• Behavioral Health: This is proposed as a new section.  It, similar to Nursing Services prior, would require a facility assessment to determine direct care staff needs regarding staff competency and skill sets to meet resident psychological and mental health needs.  Again, I see this changing dramatically as it is horribly vague and fraught with implementation challenges.
  • Pharmacy Services: The proposed rule includes a required 6 month pharmacist review of resident medication regimes and upon admission when the resident is new and post-hospitalization (return). and monthly when the resident is on an antibiotic, psychotropic drug or any other drug that a QAA (Quality Assurance) committee requests the pharmacist review.  Irregularities are to be noted and reported to the attending physician, the medical director and the director of nursing.  Attending physicians are then to document that the irregularity was reviewed and any action taken/not taken plus the reasoning for the action.  I see this fundamentally staying with some clarifications.
  • Dental Services: The “big” shift is the proposed requirement that facilities are prohibited from charging a Medicare resident for loss or damage of dentures, if the facility is responsible for the dentures.  I’m not sure where this will fall out but if it remains fundamentally intact, facilities will be paying for lots of dentures, regardless of how the loss or damage occurred.
  • Food Service: Following thematically with other elements in the proposal, the requirement is for a facility to assess the resident population by care needs, diagnoses, acuity and census and employ sufficient staff with sufficient competency to provide food and nutritional services.  A Director of Food Service in the proposal must meet certain education and training requirements such as Certified Dietary Manager, Certified Food Service Manager, have at least an Associate’s degree in food service management or similar from an accredited institution.  The proposal also requires facility menus to be reflect the cultural, religious and ethnic needs and preferences of residents, be periodically updated and not limit the resident’s right to make food choices.  In addition, facilities will have to allow residents to consume and store foods brought by visitors and families.  I see major changes forthcoming in this requirement, especially around the staff adequacy determination, menus and food brought into the facility by visitors and families.  The latter is a huge infection control risk.
  • QAPI: This requirement is added anew – not surprising.
  • Facility Assessment: This also is a new element requiring the facility to conduct and document a facility-wide assessment to insure the resources necessary to care for residents are available daily and in emergencies.  This assessment must be updated regularly.  The assessment must address the resident population by number, overall care delivered and the staff competency to provide the care and meet resident preferences plus incorporate a facility-based and community-based risk assessment.  I see this element changing dramatically as it is vague and potentially problematic to enforce and implement.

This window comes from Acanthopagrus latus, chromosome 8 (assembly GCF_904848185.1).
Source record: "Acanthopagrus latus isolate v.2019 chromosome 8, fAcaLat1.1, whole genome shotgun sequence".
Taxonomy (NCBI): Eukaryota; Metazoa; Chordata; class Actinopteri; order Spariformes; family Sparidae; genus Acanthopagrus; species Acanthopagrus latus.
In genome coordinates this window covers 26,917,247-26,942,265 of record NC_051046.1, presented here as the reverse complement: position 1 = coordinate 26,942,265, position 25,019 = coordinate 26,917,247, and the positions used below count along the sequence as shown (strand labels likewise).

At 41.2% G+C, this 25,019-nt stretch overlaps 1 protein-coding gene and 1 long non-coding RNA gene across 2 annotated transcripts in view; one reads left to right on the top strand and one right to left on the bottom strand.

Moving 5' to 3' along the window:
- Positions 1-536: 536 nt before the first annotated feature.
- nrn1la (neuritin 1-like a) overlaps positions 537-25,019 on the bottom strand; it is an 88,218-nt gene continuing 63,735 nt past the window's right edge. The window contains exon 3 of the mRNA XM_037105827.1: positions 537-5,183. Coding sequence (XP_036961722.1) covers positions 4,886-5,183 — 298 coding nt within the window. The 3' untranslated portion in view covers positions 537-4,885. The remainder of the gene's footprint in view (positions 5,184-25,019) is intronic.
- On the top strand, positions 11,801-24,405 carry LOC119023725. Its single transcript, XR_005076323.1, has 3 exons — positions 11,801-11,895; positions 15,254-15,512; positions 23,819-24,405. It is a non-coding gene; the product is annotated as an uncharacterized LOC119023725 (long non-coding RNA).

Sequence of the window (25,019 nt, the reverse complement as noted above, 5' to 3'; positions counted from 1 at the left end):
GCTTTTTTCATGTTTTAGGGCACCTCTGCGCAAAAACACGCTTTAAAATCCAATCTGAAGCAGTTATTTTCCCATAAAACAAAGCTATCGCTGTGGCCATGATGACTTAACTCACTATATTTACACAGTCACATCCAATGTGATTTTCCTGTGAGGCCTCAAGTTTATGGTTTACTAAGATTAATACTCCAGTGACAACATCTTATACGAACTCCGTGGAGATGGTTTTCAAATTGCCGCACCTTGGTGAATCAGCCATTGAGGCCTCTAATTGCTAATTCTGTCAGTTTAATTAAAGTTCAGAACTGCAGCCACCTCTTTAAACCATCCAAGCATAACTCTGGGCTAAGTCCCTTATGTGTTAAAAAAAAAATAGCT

• Binding Arbitration Agreements: The rule will require facilities that use such agreements to meet certain requirements. Chief among the provisions is that a resident and/or his/her legal representative cannot be required to sign the agreement upon admission.  Additionally, the agreement must indicate the resident’s right to communicate with federal, state and local officials (regulatory) including Ombudsmen. I do not see much change in this element.
  • Infection Control: In addition to having an Infection Control Program the facility would be required to have an Infection Control Officer and this individual’s primary responsibility must be infection control. I see the Infection Control Officer element subject to change.
  • Compliance and Ethics Program: This is a new element requiring the operating organization (not just the facility if part of a larger organization) to have at each facility a compliance and ethics program with written standards, policies and procedures such that the same are capable of reducing criminal, civil ad administrative violations.  I see this element staying but changing to be a bit more definitive and relevant.
  • Staff Training Requirements: This is also a new element requiring facilities to develop, implement and maintain for all staff, a training program that encompasses (minimally) the following (I don’t see much change in this requirement);
    • Communication
    • Resident Rights and Facility Responsibilities
    • Abuse, Neglect and Exploitation
    • QAPI
    • Compliance and Ethics
    • Ongoing education for CNAs in dementia education and abuse prevention (12 annual hours minimum)
    • Behavior Health Training

The estimate provided by CMS for implementation cost at the facility level is $46,491 in the first year, $40,685 in the following year totaling $729 million industry-wide in the first year.  I guarantee that these numbers are light by 50% or more and in stable to declining reimbursement periods (now and going forward), this will be the driving point the industry will use in lobbying Congress, among the other points noted herein.

 

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July 15, 2015 - Posted by | Policy and Politics - Federal, Skilled Nursing | , , , , , , , , ,